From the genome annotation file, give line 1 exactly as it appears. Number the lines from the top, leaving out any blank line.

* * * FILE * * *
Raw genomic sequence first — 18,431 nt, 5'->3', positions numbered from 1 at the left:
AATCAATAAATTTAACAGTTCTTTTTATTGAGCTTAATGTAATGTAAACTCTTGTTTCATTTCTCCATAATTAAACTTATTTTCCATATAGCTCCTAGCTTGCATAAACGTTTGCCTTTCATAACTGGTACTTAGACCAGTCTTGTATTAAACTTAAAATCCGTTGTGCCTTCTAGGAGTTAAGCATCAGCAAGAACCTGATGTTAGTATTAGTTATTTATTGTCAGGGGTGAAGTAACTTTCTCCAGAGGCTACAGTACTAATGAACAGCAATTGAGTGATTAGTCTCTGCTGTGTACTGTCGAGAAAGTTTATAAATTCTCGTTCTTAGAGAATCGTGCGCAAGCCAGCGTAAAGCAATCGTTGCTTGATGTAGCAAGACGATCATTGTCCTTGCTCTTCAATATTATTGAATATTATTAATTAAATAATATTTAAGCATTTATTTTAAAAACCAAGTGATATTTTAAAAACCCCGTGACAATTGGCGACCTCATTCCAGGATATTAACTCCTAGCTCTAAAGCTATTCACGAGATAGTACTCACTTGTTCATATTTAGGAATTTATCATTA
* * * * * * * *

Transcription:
Raw genomic sequence first — 18,431 nt, 5'->3', positions numbered from 1 at the left: